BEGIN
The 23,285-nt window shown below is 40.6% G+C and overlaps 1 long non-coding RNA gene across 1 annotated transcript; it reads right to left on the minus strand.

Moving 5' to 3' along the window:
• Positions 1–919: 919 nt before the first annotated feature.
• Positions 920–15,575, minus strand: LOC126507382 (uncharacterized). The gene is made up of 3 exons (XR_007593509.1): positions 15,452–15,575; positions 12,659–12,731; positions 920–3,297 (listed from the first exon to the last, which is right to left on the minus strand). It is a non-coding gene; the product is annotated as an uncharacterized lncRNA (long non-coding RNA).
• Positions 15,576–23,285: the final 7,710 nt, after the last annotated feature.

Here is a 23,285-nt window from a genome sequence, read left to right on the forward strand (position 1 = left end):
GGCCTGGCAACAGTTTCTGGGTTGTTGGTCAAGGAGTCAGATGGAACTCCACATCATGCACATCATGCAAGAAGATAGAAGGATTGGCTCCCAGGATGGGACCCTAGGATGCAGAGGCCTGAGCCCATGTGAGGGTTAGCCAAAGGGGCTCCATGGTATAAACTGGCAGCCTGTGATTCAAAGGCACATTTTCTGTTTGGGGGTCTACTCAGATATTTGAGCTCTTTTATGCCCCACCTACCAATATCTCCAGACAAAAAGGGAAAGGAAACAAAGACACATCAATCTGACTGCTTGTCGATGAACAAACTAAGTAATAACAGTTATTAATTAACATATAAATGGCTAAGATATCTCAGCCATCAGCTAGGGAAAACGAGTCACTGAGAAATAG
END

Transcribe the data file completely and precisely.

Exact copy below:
The 23,285-nt window shown below is 40.6% G+C and overlaps 1 long non-coding RNA gene across 1 annotated transcript; it reads right to left on the minus strand.

Moving 5' to 3' along the window:
• Positions 1–919: 919 nt before the first annotated feature.
• Positions 920–15,575, minus strand: LOC126507382 (uncharacterized). The gene is made up of 3 exons (XR_007593509.1): positions 15,452–15,575; positions 12,659–12,731; positions 920–3,297 (listed from the first exon to the last, which is right to left on the minus strand). It is a non-coding gene; the product is annotated as an uncharacterized lncRNA (long non-coding RNA).
• Positions 15,576–23,285: the final 7,710 nt, after the last annotated feature.

Here is a 23,285-nt window from a genome sequence, read left to right on the forward strand (position 1 = left end):
GGCCTGGCAACAGTTTCTGGGTTGTTGGTCAAGGAGTCAGATGGAACTCCACATCATGCACATCATGCAAGAAGATAGAAGGATTGGCTCCCAGGATGGGACCCTAGGATGCAGAGGCCTGAGCCCATGTGAGGGTTAGCCAAAGGGGCTCCATGGTATAAACTGGCAGCCTGTGATTCAAAGGCACATTTTCTGTTTGGGGGTCTACTCAGATATTTGAGCTCTTTTATGCCCCACCTACCAATATCTCCAGACAAAAAGGGAAAGGAAACAAAGACACATCAATCTGACTGCTTGTCGATGAACAAACTAAGTAATAACAGTTATTAATTAACATATAAATGGCTAAGATATCTCAGCCATCAGCTAGGGAAAACGAGTCACTGAGAAATAG